Turning policies into actions requires on-the-ground collaboration and a deep understanding of what is driving the identified risks. The Rainforest Alliance’s Field-Based Partnerships (FBP) team bridges the gap between the desk and the field. The FBP team does this by operating at two levels. At the local level, FBP convenes and facilitates conversations between key stakeholders so that partners can better align on goals, identify needs, and understand next steps. At the regional level, the FBP team monitors risks to pinpoint where there is a need to invest in regenerative projects. They can also identify what those projects may need to include to encourage farmer participation and best provide support.
For decades, the Rainforest Alliance has supported companies to implement regenerative and climate-smart agriculture practices into their supply chains, from soil conservation to crop diversification. In coffee, this has included landscapes in Central America and Colombia, and now includes landscapes in Mexico and Peru as guided by frameworks such as LandScale. In Africa, this has included cocoa landscapes in Ghana, and more recently with tea and coffee landscapes around Mt. Kenya.
Assessing your impact: supply chain monitoring and evaluation
There is no standard definition of what regenerative agriculture is, so it can be challenging for companies to identify the needs of farmers and assess whether those needs are being met. A regenerative tea farm in India has different needs than a regenerative coffee farm in Colombia. For this reason, the Rainforest Alliance established a working definition of regenerative agriculture to help companies determine what practices are working at the farm level and which are not. A pilot project was conducted in 2020 to test and develop a regenerative agriculture module and accompanying scorecard that can be used to assess coffee farms. Supply Chain Monitoring and Evaluation team leader, Matthew Bare, explained the goals of the strategy:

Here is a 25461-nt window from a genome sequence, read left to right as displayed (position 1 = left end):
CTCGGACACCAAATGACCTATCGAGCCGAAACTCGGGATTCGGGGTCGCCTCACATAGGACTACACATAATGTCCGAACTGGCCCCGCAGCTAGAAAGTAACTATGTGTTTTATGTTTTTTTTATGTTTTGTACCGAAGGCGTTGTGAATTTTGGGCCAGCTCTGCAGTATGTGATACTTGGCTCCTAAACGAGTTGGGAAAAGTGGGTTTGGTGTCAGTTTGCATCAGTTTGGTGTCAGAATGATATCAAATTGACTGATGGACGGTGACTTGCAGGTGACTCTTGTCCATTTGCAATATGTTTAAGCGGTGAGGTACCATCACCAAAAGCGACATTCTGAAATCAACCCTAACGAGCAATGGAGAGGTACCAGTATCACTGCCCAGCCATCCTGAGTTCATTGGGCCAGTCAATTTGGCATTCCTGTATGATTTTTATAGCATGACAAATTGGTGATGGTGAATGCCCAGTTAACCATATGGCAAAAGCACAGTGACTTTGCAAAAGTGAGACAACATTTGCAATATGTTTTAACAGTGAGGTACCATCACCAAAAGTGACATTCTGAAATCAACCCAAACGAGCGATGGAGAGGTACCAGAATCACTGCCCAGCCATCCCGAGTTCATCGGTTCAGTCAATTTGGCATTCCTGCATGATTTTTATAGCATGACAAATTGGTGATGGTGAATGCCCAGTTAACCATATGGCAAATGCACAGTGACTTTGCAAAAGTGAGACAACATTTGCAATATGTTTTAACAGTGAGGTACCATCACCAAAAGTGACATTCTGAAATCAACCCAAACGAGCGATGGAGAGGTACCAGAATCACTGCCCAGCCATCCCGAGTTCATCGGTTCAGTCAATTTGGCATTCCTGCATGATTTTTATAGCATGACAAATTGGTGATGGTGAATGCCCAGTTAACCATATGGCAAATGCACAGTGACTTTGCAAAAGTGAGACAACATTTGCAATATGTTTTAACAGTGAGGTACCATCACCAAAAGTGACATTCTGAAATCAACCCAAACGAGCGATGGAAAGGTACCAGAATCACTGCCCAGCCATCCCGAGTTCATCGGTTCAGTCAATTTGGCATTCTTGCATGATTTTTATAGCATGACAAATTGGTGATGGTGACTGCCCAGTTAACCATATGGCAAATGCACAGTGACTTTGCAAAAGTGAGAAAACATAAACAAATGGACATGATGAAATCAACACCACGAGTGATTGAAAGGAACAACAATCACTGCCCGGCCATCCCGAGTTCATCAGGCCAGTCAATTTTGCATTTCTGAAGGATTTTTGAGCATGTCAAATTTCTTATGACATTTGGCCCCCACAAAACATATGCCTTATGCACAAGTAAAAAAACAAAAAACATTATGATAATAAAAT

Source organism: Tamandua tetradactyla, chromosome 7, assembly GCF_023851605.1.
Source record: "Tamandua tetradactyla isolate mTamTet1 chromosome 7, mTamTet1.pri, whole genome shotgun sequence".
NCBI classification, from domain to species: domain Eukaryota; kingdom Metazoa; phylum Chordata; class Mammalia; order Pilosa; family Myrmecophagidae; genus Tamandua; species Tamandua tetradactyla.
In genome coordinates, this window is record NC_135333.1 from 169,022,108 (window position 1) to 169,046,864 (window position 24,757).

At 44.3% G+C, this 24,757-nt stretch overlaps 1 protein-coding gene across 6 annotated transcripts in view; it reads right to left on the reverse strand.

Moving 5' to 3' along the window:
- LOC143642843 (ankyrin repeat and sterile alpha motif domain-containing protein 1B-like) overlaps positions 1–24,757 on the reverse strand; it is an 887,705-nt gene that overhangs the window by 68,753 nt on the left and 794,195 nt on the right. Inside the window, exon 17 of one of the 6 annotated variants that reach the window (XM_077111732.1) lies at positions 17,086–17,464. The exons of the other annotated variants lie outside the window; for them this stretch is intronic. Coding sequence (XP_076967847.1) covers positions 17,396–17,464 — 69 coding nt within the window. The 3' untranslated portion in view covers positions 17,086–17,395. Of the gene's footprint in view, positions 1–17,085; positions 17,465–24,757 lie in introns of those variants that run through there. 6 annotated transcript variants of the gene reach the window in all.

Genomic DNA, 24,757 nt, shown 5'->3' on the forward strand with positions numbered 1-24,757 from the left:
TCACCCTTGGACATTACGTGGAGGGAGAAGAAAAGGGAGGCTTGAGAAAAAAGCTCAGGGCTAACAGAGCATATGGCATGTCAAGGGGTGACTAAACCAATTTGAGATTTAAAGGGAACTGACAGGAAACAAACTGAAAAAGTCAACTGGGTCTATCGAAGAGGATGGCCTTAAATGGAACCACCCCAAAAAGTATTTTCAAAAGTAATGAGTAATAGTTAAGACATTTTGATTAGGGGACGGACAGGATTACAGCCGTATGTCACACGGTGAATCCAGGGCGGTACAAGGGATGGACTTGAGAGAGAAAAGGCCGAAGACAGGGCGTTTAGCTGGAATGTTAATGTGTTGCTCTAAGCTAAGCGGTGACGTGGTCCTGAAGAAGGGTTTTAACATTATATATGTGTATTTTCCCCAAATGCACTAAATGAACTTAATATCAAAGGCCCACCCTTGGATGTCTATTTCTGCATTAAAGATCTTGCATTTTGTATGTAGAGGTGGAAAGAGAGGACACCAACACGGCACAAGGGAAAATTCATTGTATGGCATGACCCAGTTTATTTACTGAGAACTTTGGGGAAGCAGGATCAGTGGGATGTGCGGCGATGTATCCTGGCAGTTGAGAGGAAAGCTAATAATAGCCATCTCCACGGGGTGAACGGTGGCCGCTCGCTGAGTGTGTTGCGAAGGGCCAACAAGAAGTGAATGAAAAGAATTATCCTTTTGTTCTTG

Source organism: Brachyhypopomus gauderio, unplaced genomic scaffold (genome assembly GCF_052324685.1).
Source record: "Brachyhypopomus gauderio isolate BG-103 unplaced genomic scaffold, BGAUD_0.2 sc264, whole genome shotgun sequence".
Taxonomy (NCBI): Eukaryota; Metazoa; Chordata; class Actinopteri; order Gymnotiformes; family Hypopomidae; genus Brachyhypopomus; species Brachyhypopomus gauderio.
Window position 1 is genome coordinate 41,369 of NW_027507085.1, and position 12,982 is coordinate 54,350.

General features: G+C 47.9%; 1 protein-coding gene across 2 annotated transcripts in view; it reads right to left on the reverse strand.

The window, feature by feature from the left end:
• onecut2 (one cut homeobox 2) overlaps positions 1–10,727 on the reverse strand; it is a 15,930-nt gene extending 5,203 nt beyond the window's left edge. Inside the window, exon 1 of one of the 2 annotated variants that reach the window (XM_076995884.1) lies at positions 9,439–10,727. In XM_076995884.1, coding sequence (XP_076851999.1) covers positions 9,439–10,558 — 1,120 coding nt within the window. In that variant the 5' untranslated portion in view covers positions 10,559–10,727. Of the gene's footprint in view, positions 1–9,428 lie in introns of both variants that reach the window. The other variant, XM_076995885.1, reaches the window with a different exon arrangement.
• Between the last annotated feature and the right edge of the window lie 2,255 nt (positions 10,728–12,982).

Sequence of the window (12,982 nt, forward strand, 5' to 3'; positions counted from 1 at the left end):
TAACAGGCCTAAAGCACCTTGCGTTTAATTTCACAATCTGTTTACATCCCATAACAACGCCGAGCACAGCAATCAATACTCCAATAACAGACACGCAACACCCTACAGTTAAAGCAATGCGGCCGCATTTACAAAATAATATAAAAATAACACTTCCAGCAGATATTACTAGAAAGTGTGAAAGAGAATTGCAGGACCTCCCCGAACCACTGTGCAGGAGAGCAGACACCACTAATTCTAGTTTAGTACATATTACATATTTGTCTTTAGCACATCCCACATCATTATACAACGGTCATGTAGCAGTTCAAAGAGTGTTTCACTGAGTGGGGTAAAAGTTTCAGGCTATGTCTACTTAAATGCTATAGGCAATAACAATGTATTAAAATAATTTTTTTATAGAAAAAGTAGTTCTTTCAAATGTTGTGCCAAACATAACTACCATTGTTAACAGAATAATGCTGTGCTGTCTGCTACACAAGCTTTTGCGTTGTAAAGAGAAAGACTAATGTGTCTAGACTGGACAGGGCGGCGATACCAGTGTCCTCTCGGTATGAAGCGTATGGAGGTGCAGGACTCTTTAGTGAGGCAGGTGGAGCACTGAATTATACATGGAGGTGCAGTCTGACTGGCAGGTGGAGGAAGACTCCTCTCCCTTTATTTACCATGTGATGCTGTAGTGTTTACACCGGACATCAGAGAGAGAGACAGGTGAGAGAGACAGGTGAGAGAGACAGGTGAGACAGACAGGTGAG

“First, our team researched the state of the science around regenerative agriculture; a good base of knowledge already exists, especially related to soil management. Then, we adapted this to the coffee context and measured the uptake of key practices on a sample of Costa Rican coffee farms. We also looked at progress towards key outcomes of soil and ecological health.
“Then, we took these results and scored them against regenerative & climate smart goals for the coffee sector. We see that many farmers are already implementing good regenerative practices like shade management and pruning, but others are lacking, such as organic fertilizer usage and over-reliance on herbicide. The scorecard is flexible; it allows farmers to choose practices most appropriate for their context. Having been tested in coffee, in Costa Rica, the scorecard will soon be tested in other crops and origins.
“The scorecard is just one piece of a larger ‘module’ which guides farmers and supply chain actors as they progress towards regenerative agriculture goals; it also has the potential to enable results-based claims in the future.”
Sow the seeds for regenerative agriculture today
As calls for action continue to grow for rethinking how we farm, an opportunity exists for companies to stand out as sustainability leaders by supporting farmers in the transition towards regenerative, climate-smart agriculture. At the Rainforest Alliance, our teams will continue to collaborate and support one another to develop leading criteria and best practices for this type of healing agriculture.
But our teams are missing something. That something is you. If your company want to develop and implement regenerative supply chain practices, contact us to discuss opportunities for collaboration.